Hardening operating systems for security often require interesting sleights of technology, if not of hand. Security-Enhanced...
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Linux (SELinux) uses a more powerful and refined notion of access controls, called mandatory access controls (MAC), to help lock itself down from unauthorized access and use. With a few tricks up your sleeve, you can use this technique to get almost magical security protection.
Standard Linux distributions implement a basic file permission model called Discretionary Access Control (DAC). In this model, specific users own resources and files but they may delegate primitive access rights to other users throughout the system. Therefore, decisions regarding access to files and resources under this model rely on user identity and ownership.
If an application is subject to problems or mistakes with implementation or configuration, it may sometimes allow unauthorized users to assume the owner's credentials. Not only does this compromise the application itself, but it can even affect other processes or personnel depending on the owner's permissions to other files and resources. The worst-case scenario occurs when an application with root or administrator privileges is compromised and creates a massive single point of failure or vulnerability.
Using the MAC paradigm, fine-grained control over all user- and process-based interactions can be enforced. Granular, role-based access control is the key from an administrative standpoint, and is defined by objects, subjects and attributes. Each attribute of a given object detailed in a policy defines precisely who (personnel or processes) may access what (applications and data) and exactly how they may do so (create, modify or remove).
By leveraging extended MAC-based attributes for a given process, the scope of application activity can be safely narrowed to allow only the functionality it requires to operate, and no more. This effectively creates a logical divide between a known resource and the rest of the operating system by enforcing the principle of least privilege. This creates multiple points of failure or compromise.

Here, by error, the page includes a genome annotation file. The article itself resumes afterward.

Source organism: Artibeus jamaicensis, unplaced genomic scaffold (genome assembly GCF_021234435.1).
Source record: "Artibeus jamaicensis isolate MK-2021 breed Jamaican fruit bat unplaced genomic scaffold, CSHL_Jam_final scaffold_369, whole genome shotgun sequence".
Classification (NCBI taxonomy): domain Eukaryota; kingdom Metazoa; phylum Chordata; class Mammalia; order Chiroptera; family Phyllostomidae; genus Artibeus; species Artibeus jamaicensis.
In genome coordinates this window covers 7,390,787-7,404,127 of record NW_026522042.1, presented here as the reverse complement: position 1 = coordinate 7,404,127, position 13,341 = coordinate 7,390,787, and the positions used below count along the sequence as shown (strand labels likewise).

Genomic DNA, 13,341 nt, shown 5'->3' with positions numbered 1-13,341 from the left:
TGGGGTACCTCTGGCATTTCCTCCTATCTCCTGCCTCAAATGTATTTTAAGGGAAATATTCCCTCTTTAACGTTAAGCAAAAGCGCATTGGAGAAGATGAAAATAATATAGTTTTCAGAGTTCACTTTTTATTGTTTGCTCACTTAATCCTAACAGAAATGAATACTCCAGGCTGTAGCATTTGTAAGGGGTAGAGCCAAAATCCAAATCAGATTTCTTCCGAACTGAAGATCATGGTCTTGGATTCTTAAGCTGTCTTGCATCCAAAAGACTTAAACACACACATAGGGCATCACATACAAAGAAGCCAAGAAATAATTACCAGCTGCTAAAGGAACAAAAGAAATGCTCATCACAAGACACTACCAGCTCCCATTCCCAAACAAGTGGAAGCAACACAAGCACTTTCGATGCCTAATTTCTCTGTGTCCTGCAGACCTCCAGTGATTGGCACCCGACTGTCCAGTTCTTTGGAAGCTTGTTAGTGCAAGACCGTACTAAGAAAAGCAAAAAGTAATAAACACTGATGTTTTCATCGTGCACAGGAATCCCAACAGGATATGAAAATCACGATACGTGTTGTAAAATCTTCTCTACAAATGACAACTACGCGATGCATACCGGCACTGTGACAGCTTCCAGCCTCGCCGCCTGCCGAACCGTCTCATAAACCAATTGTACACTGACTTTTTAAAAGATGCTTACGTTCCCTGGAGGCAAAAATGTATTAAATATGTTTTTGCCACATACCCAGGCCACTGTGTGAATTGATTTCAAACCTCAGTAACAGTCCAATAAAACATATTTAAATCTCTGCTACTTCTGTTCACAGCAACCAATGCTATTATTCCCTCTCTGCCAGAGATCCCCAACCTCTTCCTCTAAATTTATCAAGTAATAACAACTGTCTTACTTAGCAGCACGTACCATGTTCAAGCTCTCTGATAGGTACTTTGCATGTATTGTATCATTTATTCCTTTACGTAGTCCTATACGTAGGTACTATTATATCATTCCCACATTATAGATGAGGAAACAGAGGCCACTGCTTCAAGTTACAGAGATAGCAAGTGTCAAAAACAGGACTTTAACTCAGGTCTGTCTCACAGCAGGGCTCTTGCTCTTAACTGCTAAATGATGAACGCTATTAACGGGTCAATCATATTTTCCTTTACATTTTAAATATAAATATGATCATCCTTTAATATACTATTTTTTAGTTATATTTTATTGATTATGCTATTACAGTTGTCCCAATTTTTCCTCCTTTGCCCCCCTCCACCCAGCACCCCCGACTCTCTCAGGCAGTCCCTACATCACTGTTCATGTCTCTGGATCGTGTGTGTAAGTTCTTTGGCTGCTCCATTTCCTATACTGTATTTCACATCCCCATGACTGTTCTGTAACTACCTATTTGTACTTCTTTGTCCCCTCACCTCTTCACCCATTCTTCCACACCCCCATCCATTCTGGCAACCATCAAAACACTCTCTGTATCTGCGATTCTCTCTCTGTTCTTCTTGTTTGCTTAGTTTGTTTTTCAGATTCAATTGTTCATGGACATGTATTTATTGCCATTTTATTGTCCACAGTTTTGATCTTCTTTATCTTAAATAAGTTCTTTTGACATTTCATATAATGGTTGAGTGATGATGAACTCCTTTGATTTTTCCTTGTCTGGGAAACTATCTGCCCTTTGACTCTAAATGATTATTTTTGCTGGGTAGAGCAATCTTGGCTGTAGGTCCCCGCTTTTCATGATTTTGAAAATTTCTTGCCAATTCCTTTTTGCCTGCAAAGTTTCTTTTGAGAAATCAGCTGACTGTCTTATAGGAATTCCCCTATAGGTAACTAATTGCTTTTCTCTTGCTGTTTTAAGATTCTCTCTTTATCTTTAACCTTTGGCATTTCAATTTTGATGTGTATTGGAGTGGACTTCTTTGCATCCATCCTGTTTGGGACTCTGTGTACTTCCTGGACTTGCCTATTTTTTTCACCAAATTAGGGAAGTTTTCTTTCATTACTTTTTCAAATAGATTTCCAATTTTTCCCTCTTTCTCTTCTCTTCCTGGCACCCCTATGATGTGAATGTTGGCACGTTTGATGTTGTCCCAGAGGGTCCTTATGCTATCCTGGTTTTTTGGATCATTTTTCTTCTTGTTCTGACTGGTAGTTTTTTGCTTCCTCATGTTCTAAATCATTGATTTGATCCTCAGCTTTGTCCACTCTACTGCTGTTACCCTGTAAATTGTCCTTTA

At one time, SELinux kernel extensions were a pet project of the National Security Agency's Information Assurance initiative. It now has found its way into mainstream Linux distributions including FedoraCore and Debian. It has two modes of operation: permissive mode (debugging policies) and enforcement mode. There is any number of ways to determine its presence on a system (if you don't already know), one of which is the presence of a directory titled "selinux" at the root path. SELinux behavior is influenced by Boolean flags as follows:
[root@host]# /bin/echo 1 > /selinux/booleans/docked
[root@host]# /bin/echo 0 > /selinux/booleans/audit_on
Newly defined values must be explicitly committed to take effect:
[root@host]# /bin/echo 1 > /selinux/commit_pending_bools
Attributes of Ping:
[root@host]# /usr/sbin/getfattr -dm "^security" /bin/ping
The native network diagnostic utility ping helps illustrate the need for better MAC-based mechanisms. Ping requires raw socket access (the basic ability to modify packets beyond the kernel network code) which requires super-user privileges. However, ping is a diagnostic utility useful to more than the super-user, so delegating raw socket access to ping and limiting the scope of its capabilities otherwise is critical. Using traditional DAC-based controls, this is not entirely possible. Only where MAC is properly implemented can fine-grained access to all system resources be fully exercised.
The key concept in this architecture comes from understanding what makes sense for the target application to be able to do. Only those things that are necessary should be permitted, and everything else should be denied. By establishing security levels, creating secure hash keys and host-based mandatory access controls and controlling the underlying binary code package, you can properly scope and secure applications. This also prevents anyone from tampering with their contents or security attributes.
About the authors: Ed Tittel is a full-time freelance writer and trainer based in Austin, Texas, who specializes in markup languages, information security and IT certifications. Justin Korelc, a long-time Linux hacker who works with Ed, concentrates on hardware and software security topics. Together, the two have recently authored a book on Home Theater PCs and Tom's Hardware 2005 Holiday Buyer's Guide.